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Syngenta and Chevron face a product liability lawsuit over failure to disclose the health risks associated with Paraquat, indicating that years of exposure to the herbicide caused a Missouri man to develop Parkinson’s disease.
The complaint (PDF) was filed by Edwin Edward in the U.S. District Court for the Northern District of California on May 10, indicating that many studies have found an association between Paraquat and Parkinson’s disease, including findings that populations of workers regularly exposed to the herbicide face a two- to five-fold greater risk.
Paraquat has been widely used as a weed and grass killer for decades on farms throughout the United States, even though it has been banned in several countries due to the serious health risks. However, warnings and safety instructions provided for users largely focus on the risk of Paraquat poisoning, as ingesting even small amounts can result in fatal injuries.
“Hundreds of in vitro studies have found that paraquat creates oxidative stress that results in the degeneration and death of dopaminergic neurons (and many other types of animal cells),” the lawsuit states. “Defendants had knowledge of these studies and the relationship between paraquat exposure and PD but actively and fraudulently concealed this information from Plaintiff and others.”
Edwards indicates he began using Paraquat in 1975, and had no idea about the Parkinson’s disease health risks from the herbicide until earlier this year. The lawsuit presents claims for strict liability, design defect, failure to warn, negligence, and breach of warranty, seeking both compensatory damages for pain and suffering, as well as punitive damages as a result of the manufacturer’s failure to warn consumers.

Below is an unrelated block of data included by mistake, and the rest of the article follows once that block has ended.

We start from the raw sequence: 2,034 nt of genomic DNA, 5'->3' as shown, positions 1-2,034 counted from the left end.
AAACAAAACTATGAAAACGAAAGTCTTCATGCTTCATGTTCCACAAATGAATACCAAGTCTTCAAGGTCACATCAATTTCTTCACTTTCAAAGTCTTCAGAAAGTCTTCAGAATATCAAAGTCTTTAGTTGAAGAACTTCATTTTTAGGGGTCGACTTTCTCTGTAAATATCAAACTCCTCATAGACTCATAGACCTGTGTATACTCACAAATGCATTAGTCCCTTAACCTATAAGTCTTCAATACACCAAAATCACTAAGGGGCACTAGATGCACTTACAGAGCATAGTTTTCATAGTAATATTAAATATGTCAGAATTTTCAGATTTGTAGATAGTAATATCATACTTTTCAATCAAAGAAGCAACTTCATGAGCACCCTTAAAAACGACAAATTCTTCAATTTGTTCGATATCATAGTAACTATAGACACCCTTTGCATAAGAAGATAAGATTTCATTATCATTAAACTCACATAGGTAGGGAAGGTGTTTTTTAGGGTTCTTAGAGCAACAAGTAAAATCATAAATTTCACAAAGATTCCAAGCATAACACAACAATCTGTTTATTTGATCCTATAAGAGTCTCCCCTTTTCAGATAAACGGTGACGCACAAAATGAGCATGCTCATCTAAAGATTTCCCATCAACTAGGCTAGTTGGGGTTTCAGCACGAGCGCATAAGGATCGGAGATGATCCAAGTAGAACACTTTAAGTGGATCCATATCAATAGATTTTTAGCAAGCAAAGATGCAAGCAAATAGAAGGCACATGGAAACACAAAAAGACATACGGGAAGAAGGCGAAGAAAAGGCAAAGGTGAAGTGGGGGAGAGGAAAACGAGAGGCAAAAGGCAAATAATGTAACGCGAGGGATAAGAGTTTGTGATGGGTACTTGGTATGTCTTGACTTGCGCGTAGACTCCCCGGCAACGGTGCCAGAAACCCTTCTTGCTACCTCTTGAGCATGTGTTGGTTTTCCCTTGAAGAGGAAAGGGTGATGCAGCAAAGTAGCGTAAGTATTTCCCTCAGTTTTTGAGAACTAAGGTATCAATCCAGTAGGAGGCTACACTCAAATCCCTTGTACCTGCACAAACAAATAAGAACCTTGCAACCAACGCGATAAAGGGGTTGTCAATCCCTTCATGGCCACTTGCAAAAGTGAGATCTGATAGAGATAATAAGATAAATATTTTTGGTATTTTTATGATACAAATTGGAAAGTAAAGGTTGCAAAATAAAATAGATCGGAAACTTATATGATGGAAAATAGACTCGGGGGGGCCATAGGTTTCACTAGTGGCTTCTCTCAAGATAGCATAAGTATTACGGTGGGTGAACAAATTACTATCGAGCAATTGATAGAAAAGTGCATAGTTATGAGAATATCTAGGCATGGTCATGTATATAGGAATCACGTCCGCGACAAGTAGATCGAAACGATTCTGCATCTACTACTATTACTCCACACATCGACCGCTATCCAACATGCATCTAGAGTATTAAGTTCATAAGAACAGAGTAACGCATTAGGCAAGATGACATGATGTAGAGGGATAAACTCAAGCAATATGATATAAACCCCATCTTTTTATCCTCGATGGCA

Parkinson’s disease affects more than 500,000 Americans, with approximately 50,000 new cases each year. The disease causes the loss of motor functions, causing imbalance and shaking, which gets progressively worse over time.
While genetics are often believed to be a major cause of Parkinson’s disease, growing research indicates that genes are only believed to be associated with about one-in-ten cases. Exposure to herbicides and pesticides are increasingly considered a leading risk, especially when combined with other factors that place individuals at risk of the development of Parkinson’s.
Edwards alleges Syngenta and Chevron had knowledge about studies highlighting the relationship between their product and Parkinson’s disease, yet actively and fraudulently concealed the potential health risks from the herbicide Paraquat.
The case joins a growing number of similar Paraquat lawsuits which have been filed throughout the federal court system in recent weeks by individuals exposed from direct handling of the herbicide, working in the same fields where it was sprayed or living near farmland where Paraquat was regularly applied. Each of the claims raise similar allegations, indicating plaintiffs may have avoided a diagnosis if information about the health risks had been disclosed.